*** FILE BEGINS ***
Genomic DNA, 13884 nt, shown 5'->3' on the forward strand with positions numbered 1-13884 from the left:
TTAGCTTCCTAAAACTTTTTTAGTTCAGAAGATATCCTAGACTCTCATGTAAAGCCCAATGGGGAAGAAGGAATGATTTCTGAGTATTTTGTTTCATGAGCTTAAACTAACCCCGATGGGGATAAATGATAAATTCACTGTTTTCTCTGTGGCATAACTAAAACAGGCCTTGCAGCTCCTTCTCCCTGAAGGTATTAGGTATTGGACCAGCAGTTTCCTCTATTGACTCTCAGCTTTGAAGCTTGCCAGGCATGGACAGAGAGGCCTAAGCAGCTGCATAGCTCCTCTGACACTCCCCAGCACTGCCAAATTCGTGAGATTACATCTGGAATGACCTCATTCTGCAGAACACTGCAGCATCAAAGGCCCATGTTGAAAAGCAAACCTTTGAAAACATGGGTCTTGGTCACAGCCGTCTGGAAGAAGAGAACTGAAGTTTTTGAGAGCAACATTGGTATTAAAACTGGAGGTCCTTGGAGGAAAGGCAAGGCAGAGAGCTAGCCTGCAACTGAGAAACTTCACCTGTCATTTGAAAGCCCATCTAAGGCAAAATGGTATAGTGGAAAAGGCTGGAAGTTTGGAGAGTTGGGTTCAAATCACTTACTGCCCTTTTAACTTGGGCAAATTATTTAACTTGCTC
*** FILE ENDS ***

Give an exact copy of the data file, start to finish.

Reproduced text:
Genomic DNA, 13884 nt, shown 5'->3' on the forward strand with positions numbered 1-13884 from the left:
TTAGCTTCCTAAAACTTTTTTAGTTCAGAAGATATCCTAGACTCTCATGTAAAGCCCAATGGGGAAGAAGGAATGATTTCTGAGTATTTTGTTTCATGAGCTTAAACTAACCCCGATGGGGATAAATGATAAATTCACTGTTTTCTCTGTGGCATAACTAAAACAGGCCTTGCAGCTCCTTCTCCCTGAAGGTATTAGGTATTGGACCAGCAGTTTCCTCTATTGACTCTCAGCTTTGAAGCTTGCCAGGCATGGACAGAGAGGCCTAAGCAGCTGCATAGCTCCTCTGACACTCCCCAGCACTGCCAAATTCGTGAGATTACATCTGGAATGACCTCATTCTGCAGAACACTGCAGCATCAAAGGCCCATGTTGAAAAGCAAACCTTTGAAAACATGGGTCTTGGTCACAGCCGTCTGGAAGAAGAGAACTGAAGTTTTTGAGAGCAACATTGGTATTAAAACTGGAGGTCCTTGGAGGAAAGGCAAGGCAGAGAGCTAGCCTGCAACTGAGAAACTTCACCTGTCATTTGAAAGCCCATCTAAGGCAAAATGGTATAGTGGAAAAGGCTGGAAGTTTGGAGAGTTGGGTTCAAATCACTTACTGCCCTTTTAACTTGGGCAAATTATTTAACTTGCTC